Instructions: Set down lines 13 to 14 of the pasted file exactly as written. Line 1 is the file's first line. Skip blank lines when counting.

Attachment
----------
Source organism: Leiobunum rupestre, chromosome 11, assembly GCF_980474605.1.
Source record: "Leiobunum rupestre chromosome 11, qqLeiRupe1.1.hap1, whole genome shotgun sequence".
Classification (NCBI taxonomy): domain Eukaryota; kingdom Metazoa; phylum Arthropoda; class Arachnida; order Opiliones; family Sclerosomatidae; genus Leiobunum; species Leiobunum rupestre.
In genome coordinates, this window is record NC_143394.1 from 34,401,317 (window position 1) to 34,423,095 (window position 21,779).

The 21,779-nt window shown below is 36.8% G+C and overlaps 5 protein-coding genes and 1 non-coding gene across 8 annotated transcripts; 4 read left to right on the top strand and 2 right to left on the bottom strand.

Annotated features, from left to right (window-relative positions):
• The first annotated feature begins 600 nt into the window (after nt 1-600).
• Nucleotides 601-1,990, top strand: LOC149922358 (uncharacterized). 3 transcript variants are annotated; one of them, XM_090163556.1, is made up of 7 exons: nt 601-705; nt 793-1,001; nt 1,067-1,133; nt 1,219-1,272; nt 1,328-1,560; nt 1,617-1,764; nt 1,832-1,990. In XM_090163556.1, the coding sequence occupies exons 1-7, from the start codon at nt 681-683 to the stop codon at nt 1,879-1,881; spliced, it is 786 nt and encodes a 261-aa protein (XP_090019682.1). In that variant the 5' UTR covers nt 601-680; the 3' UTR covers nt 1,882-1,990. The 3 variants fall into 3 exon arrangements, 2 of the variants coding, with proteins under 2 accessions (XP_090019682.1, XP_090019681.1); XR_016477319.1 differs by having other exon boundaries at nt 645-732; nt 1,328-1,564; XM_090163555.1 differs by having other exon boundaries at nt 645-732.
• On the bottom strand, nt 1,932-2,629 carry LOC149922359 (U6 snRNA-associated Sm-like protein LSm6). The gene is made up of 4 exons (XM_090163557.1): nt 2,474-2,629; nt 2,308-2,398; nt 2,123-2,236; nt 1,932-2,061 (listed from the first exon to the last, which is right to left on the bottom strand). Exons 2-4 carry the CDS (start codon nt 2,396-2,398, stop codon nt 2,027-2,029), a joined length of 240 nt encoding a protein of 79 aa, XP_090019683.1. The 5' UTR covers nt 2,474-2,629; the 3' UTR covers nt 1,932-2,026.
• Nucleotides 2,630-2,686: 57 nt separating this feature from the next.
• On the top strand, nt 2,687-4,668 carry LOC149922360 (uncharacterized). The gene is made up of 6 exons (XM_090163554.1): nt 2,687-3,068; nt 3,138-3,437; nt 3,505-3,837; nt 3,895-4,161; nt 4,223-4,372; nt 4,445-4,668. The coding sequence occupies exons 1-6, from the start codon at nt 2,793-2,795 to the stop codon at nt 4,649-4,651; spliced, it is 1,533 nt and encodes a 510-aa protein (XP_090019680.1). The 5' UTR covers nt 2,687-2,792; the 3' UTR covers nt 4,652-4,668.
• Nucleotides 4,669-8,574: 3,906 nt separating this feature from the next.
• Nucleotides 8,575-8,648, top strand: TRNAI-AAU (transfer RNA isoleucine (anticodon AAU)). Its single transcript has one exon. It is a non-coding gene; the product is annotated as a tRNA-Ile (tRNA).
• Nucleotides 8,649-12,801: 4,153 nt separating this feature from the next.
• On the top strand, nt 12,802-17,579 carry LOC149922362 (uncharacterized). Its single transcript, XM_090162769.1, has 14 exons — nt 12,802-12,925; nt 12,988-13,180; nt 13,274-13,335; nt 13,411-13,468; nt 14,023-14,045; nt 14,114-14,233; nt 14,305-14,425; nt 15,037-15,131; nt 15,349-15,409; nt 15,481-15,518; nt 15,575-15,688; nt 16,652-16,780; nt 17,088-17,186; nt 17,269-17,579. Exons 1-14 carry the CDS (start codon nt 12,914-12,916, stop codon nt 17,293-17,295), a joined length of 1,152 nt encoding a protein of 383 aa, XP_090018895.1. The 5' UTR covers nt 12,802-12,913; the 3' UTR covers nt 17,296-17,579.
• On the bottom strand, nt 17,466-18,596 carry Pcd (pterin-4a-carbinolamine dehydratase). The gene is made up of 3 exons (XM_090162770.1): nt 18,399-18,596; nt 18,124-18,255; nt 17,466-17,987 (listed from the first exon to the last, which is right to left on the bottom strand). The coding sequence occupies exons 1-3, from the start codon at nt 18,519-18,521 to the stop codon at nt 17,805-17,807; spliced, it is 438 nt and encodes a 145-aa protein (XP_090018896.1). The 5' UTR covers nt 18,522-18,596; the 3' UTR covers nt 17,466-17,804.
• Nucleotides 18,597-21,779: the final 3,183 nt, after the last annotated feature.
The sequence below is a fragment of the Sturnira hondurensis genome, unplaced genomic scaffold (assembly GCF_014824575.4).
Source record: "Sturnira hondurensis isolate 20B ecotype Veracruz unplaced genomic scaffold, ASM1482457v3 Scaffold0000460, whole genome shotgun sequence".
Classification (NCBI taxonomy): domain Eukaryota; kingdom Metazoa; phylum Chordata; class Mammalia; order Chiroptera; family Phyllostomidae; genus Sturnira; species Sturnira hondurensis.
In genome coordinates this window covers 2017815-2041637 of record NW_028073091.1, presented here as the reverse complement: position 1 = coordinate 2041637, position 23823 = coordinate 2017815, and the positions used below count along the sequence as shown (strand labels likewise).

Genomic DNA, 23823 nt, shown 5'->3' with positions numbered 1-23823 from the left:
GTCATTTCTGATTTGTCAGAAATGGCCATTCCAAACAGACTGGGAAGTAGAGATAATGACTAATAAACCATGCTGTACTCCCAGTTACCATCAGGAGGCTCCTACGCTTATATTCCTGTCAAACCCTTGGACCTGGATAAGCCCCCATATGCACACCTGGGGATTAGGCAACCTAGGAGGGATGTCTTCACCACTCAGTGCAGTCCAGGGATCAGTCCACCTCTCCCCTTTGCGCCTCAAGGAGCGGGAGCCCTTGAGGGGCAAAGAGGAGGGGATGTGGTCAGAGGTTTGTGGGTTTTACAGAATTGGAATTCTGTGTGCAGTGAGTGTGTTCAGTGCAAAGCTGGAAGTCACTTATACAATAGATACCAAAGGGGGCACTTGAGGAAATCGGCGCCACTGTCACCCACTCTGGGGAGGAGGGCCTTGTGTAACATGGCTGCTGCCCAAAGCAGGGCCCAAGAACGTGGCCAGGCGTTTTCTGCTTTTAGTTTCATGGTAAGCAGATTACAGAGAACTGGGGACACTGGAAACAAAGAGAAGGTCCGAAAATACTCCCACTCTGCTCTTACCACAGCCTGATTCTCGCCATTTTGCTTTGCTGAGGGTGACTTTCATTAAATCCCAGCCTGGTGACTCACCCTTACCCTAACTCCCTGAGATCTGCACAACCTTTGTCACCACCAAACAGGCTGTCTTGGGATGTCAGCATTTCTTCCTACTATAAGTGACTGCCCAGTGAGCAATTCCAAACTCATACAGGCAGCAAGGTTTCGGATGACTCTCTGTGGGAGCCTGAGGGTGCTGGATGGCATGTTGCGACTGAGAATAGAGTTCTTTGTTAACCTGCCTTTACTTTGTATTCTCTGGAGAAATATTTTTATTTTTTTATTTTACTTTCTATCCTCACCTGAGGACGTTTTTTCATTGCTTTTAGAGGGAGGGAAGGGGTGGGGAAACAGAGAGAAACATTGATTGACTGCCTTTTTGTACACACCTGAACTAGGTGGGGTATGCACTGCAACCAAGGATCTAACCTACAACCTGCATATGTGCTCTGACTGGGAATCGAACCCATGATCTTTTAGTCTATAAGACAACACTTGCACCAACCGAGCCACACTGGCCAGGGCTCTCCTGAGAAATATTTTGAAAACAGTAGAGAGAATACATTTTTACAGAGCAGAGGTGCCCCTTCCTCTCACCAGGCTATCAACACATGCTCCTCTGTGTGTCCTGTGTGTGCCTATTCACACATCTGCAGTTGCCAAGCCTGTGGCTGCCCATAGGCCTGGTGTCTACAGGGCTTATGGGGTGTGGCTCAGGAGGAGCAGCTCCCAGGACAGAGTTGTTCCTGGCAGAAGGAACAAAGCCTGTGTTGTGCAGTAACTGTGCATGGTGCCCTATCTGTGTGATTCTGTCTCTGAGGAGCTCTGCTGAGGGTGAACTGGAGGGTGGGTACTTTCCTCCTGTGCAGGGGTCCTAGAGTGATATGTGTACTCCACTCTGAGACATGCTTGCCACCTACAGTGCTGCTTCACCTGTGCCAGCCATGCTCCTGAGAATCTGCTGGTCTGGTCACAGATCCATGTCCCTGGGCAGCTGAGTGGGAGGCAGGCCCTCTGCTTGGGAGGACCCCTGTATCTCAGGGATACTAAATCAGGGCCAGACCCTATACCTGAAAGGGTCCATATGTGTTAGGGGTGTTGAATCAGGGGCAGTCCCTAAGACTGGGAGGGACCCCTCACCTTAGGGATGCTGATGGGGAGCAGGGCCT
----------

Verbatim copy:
• Nucleotides 8,575-8,648, top strand: TRNAI-AAU (transfer RNA isoleucine (anticodon AAU)). Its single transcript has one exon. It is a non-coding gene; the product is annotated as a tRNA-Ile (tRNA).
• Nucleotides 8,649-12,801: 4,153 nt separating this feature from the next.